Many people are concerned about the other party acting in a threatening and/or intimidating manner at the court. If you are worried about sitting in the same waiting area as the other party you can contact the court in advance of your hearing and ask for a separate waiting area.
If you feel intimidated or are concerned for your safety then notify a member of court staff, security or CAFCASS.
If you are worried about leaving the court building because you might be abused or intimidated by the other party on the way home, you can wait in the court building for a short period of time until they have left the building.
In some courts there is a side or back exit that court staff will arrange for you to use if you are worried. Even though the hearing is private, it is fine to travel to and from court with a friend or family member who can wait in the court building whilst the hearing is going on.
There are various books available in print or e-book format that might be useful to you, for example ‘The Family Court Without a Lawyer – A Handbook for Litigants in Person’.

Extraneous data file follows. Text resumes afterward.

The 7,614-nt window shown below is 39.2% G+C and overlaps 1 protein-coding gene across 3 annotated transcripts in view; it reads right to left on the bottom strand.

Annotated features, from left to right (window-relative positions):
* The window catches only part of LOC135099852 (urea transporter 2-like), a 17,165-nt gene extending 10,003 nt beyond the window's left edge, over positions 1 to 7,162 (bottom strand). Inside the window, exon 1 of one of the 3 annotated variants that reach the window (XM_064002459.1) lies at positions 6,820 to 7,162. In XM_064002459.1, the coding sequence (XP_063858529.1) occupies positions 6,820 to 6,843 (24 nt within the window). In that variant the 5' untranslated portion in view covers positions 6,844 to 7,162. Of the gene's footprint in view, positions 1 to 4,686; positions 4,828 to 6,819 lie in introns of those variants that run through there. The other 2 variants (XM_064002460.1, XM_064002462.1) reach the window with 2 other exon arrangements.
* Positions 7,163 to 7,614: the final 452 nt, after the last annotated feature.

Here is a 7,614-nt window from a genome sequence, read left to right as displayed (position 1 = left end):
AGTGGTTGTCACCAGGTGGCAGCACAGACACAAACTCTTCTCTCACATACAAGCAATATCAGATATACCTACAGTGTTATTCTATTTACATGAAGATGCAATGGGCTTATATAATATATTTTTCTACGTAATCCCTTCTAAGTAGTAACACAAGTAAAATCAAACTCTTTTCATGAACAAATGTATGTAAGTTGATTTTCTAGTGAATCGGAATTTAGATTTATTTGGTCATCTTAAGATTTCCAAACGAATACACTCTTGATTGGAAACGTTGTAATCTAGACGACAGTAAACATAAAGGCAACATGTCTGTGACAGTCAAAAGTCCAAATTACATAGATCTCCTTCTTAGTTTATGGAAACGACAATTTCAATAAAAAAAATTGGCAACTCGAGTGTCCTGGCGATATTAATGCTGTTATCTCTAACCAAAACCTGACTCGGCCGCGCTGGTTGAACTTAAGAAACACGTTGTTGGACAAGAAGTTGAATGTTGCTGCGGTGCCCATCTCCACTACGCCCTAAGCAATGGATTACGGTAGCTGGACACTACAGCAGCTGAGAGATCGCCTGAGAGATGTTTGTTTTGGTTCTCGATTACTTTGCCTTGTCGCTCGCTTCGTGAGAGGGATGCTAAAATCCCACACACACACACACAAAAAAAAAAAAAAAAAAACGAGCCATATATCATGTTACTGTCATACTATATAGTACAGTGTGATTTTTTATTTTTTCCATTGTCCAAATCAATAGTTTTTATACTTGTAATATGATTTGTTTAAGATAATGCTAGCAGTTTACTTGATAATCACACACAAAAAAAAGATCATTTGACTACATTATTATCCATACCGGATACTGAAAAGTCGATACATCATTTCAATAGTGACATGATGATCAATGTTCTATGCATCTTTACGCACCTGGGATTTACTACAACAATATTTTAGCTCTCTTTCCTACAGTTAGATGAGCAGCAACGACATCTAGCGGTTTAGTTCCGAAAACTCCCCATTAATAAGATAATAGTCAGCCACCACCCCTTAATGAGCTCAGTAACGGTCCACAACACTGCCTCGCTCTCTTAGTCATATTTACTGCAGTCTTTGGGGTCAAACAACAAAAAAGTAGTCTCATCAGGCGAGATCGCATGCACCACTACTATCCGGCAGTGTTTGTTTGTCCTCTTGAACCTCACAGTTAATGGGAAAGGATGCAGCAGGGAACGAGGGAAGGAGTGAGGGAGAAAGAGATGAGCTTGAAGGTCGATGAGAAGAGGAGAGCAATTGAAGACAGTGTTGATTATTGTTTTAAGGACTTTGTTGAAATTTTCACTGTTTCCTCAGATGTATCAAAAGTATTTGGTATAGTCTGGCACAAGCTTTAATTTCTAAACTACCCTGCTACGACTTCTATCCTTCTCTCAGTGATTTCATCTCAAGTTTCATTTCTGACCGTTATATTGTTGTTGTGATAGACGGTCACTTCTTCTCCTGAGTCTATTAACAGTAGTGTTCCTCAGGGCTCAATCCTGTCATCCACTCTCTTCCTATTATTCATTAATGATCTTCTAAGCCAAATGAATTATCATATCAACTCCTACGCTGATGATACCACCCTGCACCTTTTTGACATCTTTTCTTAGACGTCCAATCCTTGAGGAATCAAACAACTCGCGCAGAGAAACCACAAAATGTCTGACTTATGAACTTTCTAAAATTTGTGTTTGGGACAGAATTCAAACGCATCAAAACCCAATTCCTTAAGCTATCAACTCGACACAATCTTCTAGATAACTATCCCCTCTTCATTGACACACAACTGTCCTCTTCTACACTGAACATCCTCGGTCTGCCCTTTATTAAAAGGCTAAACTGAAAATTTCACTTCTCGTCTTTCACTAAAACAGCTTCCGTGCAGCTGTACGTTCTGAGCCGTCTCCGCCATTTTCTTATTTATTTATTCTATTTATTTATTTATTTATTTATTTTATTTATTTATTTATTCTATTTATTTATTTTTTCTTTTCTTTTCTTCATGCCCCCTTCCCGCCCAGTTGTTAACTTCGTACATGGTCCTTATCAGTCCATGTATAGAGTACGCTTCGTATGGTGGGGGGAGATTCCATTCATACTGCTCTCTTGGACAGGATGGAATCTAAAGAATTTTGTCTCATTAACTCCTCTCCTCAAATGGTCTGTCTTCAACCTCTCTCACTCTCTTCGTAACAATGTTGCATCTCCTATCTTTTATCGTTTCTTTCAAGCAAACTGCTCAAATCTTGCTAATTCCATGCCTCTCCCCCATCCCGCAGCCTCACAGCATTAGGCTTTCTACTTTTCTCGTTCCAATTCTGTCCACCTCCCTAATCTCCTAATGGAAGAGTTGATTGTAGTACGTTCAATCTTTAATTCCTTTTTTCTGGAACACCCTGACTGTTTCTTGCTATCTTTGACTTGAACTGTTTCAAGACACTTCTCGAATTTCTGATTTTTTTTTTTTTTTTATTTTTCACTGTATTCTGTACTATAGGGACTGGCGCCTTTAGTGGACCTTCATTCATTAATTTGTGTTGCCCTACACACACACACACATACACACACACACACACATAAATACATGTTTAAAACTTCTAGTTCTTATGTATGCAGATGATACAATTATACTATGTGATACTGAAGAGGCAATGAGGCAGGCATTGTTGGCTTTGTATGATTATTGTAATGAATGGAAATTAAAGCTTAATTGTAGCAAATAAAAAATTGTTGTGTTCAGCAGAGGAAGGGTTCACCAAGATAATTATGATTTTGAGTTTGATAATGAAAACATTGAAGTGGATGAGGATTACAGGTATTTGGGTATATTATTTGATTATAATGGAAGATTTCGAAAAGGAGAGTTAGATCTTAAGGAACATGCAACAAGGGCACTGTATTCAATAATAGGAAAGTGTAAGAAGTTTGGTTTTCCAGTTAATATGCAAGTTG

Support at court
The court is a public building and you are allowed to take a friend, family member or domestic abuse support worker with you to court to sit with you in the waiting area for support.
You may be allowed to take a McKenzie Friend with you. A McKenzie Friend can provide support to you in the hearing but cannot speak on your behalf. You will need the court’s permission for them to attend as the hearing is confidential. You can read more about McKenzie Friends here.
If you do not feel able to be in the courtroom with your ex because of domestic abuse, you can ask the court for “special measures” so that you can participate in the hearing. This might include using screens so that your ex cannot see you in the court room or using virtual screens if attending a remote hearing. Sometimes this happens for the whole hearing and sometimes just whilst you are giving evidence. You should contact the court in advance of the hearing and the court will need to approve your request which is usually done at the start of the hearing.